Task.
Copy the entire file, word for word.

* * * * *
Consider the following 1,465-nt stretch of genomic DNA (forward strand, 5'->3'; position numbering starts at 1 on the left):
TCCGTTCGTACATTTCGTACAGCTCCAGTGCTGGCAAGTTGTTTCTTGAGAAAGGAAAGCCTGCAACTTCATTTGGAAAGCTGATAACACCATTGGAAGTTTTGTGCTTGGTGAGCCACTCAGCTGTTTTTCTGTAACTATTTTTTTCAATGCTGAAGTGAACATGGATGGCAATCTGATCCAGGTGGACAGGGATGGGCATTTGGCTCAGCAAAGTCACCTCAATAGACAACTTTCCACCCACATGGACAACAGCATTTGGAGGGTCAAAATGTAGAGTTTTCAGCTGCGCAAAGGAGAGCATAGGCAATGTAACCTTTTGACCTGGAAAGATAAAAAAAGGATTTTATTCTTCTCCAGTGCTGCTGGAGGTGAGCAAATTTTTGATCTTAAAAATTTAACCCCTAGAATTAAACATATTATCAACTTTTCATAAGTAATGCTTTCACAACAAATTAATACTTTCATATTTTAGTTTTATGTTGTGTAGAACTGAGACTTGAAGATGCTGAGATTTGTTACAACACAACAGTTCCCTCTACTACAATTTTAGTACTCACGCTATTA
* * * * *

Consider the following 1,465-nt stretch of genomic DNA (forward strand, 5'->3'; position numbering starts at 1 on the left):
TCCGTTCGTACATTTCGTACAGCTCCAGTGCTGGCAAGTTGTTTCTTGAGAAAGGAAAGCCTGCAACTTCATTTGGAAAGCTGATAACACCATTGGAAGTTTTGTGCTTGGTGAGCCACTCAGCTGTTTTTCTGTAACTATTTTTTTCAATGCTGAAGTGAACATGGATGGCAATCTGATCCAGGTGGACAGGGATGGGCATTTGGCTCAGCAAAGTCACCTCAATAGACAACTTTCCACCCACATGGACAACAGCATTTGGAGGGTCAAAATGTAGAGTTTTCAGCTGCGCAAAGGAGAGCATAGGCAATGTAACCTTTTGACCTGGAAAGATAAAAAAAGGATTTTATTCTTCTCCAGTGCTGCTGGAGGTGAGCAAATTTTTGATCTTAAAAATTTAACCCCTAGAATTAAACATATTATCAACTTTTCATAAGTAATGCTTTCACAACAAATTAATACTTTCATATTTTAGTTTTATGTTGTGTAGAACTGAGACTTGAAGATGCTGAGATTTGTTACAACACAACAGTTCCCTCTACTACAATTTTAGTACTCACGCTATTA